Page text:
Commentary

Kyle Padron poised to power ponies

Updated: September 3, 2010, 1:17 AM ET
By Richard Durrett | ESPNDallas.com

UNIVERSITY PARK, Texas -- Quarterback Kyle Padron looks a little different in practice these days than he did last season in leading SMU to its first bowl game since the death penalty. The Mustangs won that game, smashing Nevada 45-10 and fueling expectations for 2010, a season in which June Jones and his staff hope SMU can contend for the Conference USA championship.

Padron was thrust into the starting role when he went in for an injured Bo Levi Mitchell during the Houston game Oct. 24. The next week, against Tulsa, the then-true freshman completed 20 of 34 passes for 354 yards and two touchdowns. He didn't throw an interception and quickly excited the SMU faithful.

But for the program to take another step forward, the 19-year-old sophomore behind center has to continue to grow up. It appears he's doing just that as he prepares for Sunday's season opener in Lubbock against Texas Tech.

Padron always has been a quietly confident guy. He looks others in the eye when talking to them, including teammates in the huddle. And he's not comfortable talking about himself, a trait that when combined with his drive and work ethic makes him extremely coachable.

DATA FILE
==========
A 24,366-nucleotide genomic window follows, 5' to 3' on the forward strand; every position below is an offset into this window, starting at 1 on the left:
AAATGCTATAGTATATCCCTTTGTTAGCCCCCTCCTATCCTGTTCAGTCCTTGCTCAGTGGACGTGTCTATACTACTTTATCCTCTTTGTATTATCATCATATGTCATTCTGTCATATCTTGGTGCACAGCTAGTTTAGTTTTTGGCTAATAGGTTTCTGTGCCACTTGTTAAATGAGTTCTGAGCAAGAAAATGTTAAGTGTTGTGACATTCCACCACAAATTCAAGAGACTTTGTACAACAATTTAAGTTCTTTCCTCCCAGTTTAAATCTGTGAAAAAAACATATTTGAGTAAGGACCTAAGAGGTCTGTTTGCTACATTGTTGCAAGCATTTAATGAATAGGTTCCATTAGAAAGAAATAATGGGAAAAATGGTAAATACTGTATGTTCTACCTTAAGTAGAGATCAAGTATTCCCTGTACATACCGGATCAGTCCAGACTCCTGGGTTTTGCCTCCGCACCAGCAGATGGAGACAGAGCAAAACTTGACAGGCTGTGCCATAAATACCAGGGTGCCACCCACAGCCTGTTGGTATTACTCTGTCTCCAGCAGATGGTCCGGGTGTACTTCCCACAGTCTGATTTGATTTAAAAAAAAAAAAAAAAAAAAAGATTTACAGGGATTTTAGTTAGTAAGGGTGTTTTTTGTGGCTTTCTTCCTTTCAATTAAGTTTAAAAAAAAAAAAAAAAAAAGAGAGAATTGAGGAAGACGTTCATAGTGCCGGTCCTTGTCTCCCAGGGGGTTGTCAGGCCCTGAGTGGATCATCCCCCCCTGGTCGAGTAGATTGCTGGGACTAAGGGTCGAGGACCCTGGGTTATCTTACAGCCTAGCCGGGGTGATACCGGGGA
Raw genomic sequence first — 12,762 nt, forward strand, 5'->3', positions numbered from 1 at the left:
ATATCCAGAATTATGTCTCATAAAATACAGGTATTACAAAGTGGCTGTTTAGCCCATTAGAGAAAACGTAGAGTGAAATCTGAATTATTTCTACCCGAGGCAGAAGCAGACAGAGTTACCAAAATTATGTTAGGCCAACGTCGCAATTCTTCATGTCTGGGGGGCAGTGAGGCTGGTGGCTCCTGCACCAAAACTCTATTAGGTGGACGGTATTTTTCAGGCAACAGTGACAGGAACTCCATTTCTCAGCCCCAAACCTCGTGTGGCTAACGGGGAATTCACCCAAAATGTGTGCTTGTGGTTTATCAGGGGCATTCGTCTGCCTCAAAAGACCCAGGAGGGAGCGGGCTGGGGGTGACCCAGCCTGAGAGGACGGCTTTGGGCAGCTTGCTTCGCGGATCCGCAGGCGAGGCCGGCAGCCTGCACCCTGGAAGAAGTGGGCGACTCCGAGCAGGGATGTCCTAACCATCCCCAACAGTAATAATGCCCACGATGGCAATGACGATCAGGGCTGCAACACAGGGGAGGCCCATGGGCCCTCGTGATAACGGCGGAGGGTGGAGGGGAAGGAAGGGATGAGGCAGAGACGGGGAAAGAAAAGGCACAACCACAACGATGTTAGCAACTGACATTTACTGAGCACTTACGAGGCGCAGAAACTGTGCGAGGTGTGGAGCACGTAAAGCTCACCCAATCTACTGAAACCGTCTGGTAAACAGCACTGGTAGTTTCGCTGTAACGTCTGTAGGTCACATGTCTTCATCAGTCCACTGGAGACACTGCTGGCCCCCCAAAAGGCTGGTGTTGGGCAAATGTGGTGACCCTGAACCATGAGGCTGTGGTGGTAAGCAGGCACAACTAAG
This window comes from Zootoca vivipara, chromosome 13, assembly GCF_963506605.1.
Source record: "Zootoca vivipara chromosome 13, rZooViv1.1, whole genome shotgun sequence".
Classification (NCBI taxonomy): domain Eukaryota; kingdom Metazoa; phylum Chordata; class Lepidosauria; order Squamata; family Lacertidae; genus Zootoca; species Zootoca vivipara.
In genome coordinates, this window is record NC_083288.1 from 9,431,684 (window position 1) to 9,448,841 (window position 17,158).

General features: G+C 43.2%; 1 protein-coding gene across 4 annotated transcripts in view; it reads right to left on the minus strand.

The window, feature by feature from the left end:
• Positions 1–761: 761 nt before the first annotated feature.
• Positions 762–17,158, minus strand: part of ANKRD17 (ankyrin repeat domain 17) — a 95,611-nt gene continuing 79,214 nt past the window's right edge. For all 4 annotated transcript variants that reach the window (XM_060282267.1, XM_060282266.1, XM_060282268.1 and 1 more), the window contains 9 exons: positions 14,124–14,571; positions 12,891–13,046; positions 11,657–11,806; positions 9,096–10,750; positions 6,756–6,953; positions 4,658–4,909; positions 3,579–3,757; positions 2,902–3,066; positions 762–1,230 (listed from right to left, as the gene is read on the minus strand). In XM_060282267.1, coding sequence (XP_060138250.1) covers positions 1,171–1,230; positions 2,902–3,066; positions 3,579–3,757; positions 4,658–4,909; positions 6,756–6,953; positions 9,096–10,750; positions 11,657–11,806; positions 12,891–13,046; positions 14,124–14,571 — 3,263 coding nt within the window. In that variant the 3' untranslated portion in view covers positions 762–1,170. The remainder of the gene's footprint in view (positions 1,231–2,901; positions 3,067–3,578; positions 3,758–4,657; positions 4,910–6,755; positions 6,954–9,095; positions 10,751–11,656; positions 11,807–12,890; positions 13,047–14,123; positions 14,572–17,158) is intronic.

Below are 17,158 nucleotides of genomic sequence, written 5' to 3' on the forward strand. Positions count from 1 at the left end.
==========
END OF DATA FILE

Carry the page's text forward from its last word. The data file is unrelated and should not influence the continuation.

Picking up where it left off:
This fall, Padron is bigger and stronger. His ball has more zip coming out of his hand. He has the look of a more assured signal-caller, one who trusts his receivers will be where they should be.

"Kyle's had an exceptional camp," Jones said after a recent morning practice. "I think Kyle has really applied himself. He's in shape and he's worked real hard. He's got a good arm and nice touch, and he's a tough guy, and all of those things make for a good quarterback."

Padron put that work in this offseason. First, he hit the weight room in an effort to gain weight in muscle. He figures he put on 15 pounds, something his thin frame needed after the hits he took in his first action as a starter.

"I got thrown around a little bit last year," Padron said. "I had a bunch of bruises after every game, and this year that probably won't be as bad. I can create more plays physically and on the move and pick up some yards. I feel like I'm a much better athlete."